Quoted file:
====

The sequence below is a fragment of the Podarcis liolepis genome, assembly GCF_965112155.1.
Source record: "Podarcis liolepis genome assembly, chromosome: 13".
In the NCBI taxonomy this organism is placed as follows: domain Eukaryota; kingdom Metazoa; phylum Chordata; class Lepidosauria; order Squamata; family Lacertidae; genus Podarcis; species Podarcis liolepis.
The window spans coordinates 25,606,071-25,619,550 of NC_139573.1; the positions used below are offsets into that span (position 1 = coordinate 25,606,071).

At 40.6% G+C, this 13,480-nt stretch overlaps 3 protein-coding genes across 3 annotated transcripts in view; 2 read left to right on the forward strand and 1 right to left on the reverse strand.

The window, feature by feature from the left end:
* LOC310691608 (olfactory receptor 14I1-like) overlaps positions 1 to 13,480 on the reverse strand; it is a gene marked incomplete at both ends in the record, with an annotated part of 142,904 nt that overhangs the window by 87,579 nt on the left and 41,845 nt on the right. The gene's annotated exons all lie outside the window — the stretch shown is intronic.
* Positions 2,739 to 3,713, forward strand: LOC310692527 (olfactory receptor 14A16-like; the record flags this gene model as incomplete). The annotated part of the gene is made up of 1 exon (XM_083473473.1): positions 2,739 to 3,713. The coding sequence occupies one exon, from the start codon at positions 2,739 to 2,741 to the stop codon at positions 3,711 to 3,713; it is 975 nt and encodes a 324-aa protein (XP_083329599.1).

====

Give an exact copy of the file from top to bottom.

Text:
The sequence below is a fragment of the Podarcis liolepis genome, assembly GCF_965112155.1.
Source record: "Podarcis liolepis genome assembly, chromosome: 13".
In the NCBI taxonomy this organism is placed as follows: domain Eukaryota; kingdom Metazoa; phylum Chordata; class Lepidosauria; order Squamata; family Lacertidae; genus Podarcis; species Podarcis liolepis.
The window spans coordinates 25,606,071-25,619,550 of NC_139573.1; the positions used below are offsets into that span (position 1 = coordinate 25,606,071).

At 40.6% G+C, this 13,480-nt stretch overlaps 3 protein-coding genes across 3 annotated transcripts in view; 2 read left to right on the forward strand and 1 right to left on the reverse strand.

The window, feature by feature from the left end:
* LOC310691608 (olfactory receptor 14I1-like) overlaps positions 1 to 13,480 on the reverse strand; it is a gene marked incomplete at both ends in the record, with an annotated part of 142,904 nt that overhangs the window by 87,579 nt on the left and 41,845 nt on the right. The gene's annotated exons all lie outside the window — the stretch shown is intronic.
* Positions 2,739 to 3,713, forward strand: LOC310692527 (olfactory receptor 14A16-like; the record flags this gene model as incomplete). The annotated part of the gene is made up of 1 exon (XM_083473473.1): positions 2,739 to 3,713. The coding sequence occupies one exon, from the start codon at positions 2,739 to 2,741 to the stop codon at positions 3,711 to 3,713; it is 975 nt and encodes a 324-aa protein (XP_083329599.1).